Deborah Gelbard, University of London honours
graduate in French and Spanish literature,
also has a Higher Diploma in French Studies from the
University of Nice, France.
She has published academic essays on the work of
Marcel Proust and is a former Technical Editor of
electronic magazine of the International Peace
An excerpt from "Global Dawn" entitled
is currently showcased on the Writers Voice literary website.
Global Dawn is published by:
Ms. Gelbard has lived, studied and worked in England,
France, Belgium, Spain and Israel,
where she has lived since 1978.
Her professional experience includes commercial
at the British Embassies in Madrid and Tel-Aviv,
marketing consultancy and marketing writing
for the hi-tech industry in Israel.
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Excerpt from Global Dawn:
Reuven leaned back, clenched his fists and
stretched. With broad, work-callused fingers,
he furrowed dark brown hair back from his brow.
Then, he picked up the diary from the desk
in front of him and gently pulled on its satin marker:
It was August 3rd, 1999.
He thumbed forward a few pages.
"Just a week 'till the memorial meeting for Yoni," he
said to himself, manoeuvring a pen
thoughtfully between his lips. [...]
Yoni’s tragic death was the awkward circumstance of
Reuven’s reunion with Jeanine the year
before. He was killed in a mortar attack near the
Lebanese border alongside two other young
soldiers. The funeral was a military affair with all the
formality such ceremonies entail.
Reuven recalled Jeanine's figure at the graveside, her
mane of ginger hair swept high
above the sombre shades of her mourning clothes.
His inclination to reach out to her was stalled by the
appearance of an unknown figure at
her side. The stranger inclined his head, and from
where he stood close by, Reuven
observed the intimate moment when she pressed a
comforting hand into his palm.
There was a disturbing beauty in her composure in
the face of tragedy.
Global Dawn - Chapter 1
Science fiction and novel writers have provided us
with a key factor of the human
condition that scientists often ignore: Passion.
Author, Deborah Gelbard, provides
this uniquely human attribute
in her engaging exploration of a world in which realism
is interwoven with the dreams,
designs and beliefs of the creators of the
Global Dawn project.
In the guise of Global Dawn, Gelbard
captures the hitherto unwritten passion of
The Digital Earth Community
First articulated by former Vice President Al Gore in
1998, the Digital Earth envisages a
virtual representation of the Earth linked to vast
digital archives facilitating understanding of the Earth
and of human activity upon it.
Cleverly, through the creativity and unresolved inner-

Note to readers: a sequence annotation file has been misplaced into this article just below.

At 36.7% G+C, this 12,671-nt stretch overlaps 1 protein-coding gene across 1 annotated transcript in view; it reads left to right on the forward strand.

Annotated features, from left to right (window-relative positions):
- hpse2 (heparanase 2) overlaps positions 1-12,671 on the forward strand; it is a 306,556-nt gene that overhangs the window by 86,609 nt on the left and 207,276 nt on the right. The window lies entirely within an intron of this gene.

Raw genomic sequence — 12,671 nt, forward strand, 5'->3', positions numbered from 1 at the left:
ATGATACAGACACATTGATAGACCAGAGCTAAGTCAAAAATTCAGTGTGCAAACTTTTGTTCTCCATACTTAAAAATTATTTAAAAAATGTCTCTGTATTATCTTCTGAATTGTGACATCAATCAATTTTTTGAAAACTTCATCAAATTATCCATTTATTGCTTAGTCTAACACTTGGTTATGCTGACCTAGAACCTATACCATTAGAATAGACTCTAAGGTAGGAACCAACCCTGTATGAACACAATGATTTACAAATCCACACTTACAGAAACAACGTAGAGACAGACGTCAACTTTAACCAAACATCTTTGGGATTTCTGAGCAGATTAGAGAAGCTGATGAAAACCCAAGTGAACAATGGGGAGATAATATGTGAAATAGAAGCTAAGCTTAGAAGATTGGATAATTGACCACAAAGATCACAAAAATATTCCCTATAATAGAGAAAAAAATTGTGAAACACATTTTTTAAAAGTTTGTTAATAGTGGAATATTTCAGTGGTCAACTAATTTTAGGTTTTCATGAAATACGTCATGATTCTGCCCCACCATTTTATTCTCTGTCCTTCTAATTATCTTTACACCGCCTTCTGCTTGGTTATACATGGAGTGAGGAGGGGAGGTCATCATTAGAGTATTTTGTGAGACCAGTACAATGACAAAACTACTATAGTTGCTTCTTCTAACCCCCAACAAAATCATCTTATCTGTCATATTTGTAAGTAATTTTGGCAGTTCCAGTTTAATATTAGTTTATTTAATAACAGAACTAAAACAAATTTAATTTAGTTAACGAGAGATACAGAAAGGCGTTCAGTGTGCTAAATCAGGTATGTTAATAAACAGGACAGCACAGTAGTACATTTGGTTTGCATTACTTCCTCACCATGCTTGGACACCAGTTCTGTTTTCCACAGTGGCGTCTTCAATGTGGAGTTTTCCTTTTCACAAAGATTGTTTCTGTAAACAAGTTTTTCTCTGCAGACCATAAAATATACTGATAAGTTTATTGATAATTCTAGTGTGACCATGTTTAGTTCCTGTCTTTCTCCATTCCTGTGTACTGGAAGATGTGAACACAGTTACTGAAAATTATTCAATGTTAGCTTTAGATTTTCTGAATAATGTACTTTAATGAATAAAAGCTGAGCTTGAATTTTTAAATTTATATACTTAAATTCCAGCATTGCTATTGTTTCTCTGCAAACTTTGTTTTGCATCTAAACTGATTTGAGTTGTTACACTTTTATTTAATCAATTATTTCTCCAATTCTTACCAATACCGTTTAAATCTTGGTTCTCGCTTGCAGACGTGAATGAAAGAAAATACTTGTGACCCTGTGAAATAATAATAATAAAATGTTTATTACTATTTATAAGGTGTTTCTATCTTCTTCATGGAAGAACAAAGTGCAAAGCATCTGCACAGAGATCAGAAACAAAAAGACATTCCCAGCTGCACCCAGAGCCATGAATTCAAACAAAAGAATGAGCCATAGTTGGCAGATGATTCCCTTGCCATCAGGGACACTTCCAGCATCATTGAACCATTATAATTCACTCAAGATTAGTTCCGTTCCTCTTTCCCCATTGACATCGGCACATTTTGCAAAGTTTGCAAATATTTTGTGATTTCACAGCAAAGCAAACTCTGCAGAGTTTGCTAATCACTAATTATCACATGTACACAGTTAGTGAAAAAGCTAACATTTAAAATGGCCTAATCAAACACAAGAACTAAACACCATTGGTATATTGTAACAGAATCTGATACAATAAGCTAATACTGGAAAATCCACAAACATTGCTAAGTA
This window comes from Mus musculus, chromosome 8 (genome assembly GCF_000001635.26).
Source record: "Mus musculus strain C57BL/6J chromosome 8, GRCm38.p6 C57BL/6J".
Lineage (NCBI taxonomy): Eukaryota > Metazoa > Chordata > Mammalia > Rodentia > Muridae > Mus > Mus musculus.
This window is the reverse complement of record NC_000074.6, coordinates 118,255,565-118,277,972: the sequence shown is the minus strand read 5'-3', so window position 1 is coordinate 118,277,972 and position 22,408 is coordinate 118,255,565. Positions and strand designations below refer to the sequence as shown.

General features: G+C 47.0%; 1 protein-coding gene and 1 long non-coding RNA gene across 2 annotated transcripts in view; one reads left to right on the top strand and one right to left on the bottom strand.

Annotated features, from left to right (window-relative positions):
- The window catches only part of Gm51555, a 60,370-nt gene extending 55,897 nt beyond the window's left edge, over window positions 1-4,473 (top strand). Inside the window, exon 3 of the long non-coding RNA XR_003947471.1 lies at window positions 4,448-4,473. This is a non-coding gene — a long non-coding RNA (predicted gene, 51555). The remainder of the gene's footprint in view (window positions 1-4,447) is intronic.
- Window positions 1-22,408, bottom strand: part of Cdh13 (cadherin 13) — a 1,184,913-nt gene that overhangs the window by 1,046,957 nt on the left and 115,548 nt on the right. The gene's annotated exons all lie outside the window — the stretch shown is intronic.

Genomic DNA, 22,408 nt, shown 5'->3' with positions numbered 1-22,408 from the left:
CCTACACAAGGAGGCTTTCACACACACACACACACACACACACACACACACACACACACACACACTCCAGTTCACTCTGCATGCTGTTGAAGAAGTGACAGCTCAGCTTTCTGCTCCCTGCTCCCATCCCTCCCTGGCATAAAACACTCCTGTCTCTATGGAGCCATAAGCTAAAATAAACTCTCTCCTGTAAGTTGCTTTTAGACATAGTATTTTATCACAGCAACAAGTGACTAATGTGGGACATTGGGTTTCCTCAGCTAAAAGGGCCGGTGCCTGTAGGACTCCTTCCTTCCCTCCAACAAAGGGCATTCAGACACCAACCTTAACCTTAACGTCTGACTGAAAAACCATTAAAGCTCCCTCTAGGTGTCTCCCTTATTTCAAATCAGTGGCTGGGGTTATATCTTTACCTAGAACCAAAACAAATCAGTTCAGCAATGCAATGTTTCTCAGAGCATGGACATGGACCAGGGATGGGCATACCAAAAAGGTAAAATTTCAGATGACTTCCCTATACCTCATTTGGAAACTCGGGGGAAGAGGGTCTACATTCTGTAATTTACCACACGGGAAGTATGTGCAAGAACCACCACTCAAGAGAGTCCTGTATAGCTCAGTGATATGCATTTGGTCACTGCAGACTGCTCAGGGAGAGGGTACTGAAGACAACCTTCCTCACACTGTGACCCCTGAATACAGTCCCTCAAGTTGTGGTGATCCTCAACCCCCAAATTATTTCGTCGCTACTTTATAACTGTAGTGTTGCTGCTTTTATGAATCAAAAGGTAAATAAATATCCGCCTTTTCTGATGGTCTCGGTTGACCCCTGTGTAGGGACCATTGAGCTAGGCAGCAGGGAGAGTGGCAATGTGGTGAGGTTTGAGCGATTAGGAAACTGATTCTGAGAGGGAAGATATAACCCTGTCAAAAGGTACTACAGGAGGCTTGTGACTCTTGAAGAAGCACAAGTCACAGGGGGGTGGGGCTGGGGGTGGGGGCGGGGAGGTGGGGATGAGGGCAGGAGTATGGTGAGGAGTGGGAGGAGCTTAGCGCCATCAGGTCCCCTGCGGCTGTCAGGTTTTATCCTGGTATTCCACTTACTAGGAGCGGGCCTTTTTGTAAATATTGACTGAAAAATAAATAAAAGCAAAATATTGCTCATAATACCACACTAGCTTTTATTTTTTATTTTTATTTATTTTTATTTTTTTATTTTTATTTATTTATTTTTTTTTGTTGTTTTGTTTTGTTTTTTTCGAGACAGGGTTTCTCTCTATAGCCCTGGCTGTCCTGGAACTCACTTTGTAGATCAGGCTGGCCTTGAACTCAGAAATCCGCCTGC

child issues of Reuven,
her protagonist, she connects us with the wonder
and awe of Global Dawn
(alias Digital Earth), captured in the souls of adults
and reflected in the glowing
faces of children.
Her insightful use of the
natural design secrets of the universe in the
structuring of Global Dawn is in
harmony with contemporary thought among those
who contemplate a sustainable future
for humanity. Among these, she cites:
whose majestic geodesic dome at the
Epcot Center in Florida exemplifies the glorious
and useful discoveries awaiting those who are closely
attuned to the laws of nature.
Gelbard’s portrayal of Reuven’s emotional roller
coaster and the dynamic tensions
among Global Dawn’s Inner Circle
generates an interesting cast of characters.
Global Dawn on the foundation of the
Digital Earth, Gelbard has achieved an innovative
concept in her novel: She weaves science, art,
mysticism and spiritual growth into
an enticing drama that combines the joy and the
angst of embracing a common destiny
for humankind amid grim, present-day realities.
Hopefully, this novel will inspire
cadres of thoughtful people, when looking towards
the future, to say, “Why not?”>
and “Why not now?”>
The above text is extracted from the Foreword to
Global Dawn by Dr. Timothy W. Foresman, Digital
Earth pioneer and founding member of the
International Society for Digital Earth.
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Excerpt from Global Dawn:
Reuven idled among the towering pines of
From the thickness of the mist at the far end of the
glade emerged the grey silhouette of a roughly clad
With the index finger of one hand curled towards his
chest, he beckoned to Reuven, while raising a finger
his other hand to his lips in tribute to the silence that
surrounded them. Reuven tried to follow him, but
found himself unable to stand.[...]
Reuven grabbed at the nearest tree trunk for
He had heard tell of the "Wild Hunter of
Some said he was Death in disguise. He trembled with
The humming subsided and the space ahead of him
He lay back against the tree and burrowed his bare
toes into the knotted undergrowth. [...]
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